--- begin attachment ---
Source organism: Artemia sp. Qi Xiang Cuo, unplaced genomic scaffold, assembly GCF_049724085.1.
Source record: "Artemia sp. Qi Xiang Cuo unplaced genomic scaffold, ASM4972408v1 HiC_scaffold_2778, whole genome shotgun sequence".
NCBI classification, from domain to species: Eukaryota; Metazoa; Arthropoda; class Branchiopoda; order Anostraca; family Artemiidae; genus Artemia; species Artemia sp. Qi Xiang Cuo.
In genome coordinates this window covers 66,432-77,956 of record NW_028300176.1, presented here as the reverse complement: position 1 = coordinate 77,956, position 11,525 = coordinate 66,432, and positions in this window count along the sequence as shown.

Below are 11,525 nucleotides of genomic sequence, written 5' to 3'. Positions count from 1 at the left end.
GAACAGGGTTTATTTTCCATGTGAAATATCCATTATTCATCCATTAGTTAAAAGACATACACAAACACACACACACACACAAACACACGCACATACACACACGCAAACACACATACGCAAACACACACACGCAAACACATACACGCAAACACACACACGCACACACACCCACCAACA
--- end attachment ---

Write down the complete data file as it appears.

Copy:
Source organism: Artemia sp. Qi Xiang Cuo, unplaced genomic scaffold, assembly GCF_049724085.1.
Source record: "Artemia sp. Qi Xiang Cuo unplaced genomic scaffold, ASM4972408v1 HiC_scaffold_2778, whole genome shotgun sequence".
NCBI classification, from domain to species: Eukaryota; Metazoa; Arthropoda; class Branchiopoda; order Anostraca; family Artemiidae; genus Artemia; species Artemia sp. Qi Xiang Cuo.
In genome coordinates this window covers 66,432-77,956 of record NW_028300176.1, presented here as the reverse complement: position 1 = coordinate 77,956, position 11,525 = coordinate 66,432, and positions in this window count along the sequence as shown.

Below are 11,525 nucleotides of genomic sequence, written 5' to 3'. Positions count from 1 at the left end.
GAACAGGGTTTATTTTCCATGTGAAATATCCATTATTCATCCATTAGTTAAAAGACATACACAAACACACACACACACACAAACACACGCACATACACACACGCAAACACACATACGCAAACACACACACGCAAACACATACACGCAAACACACACACGCACACACACCCACCAACA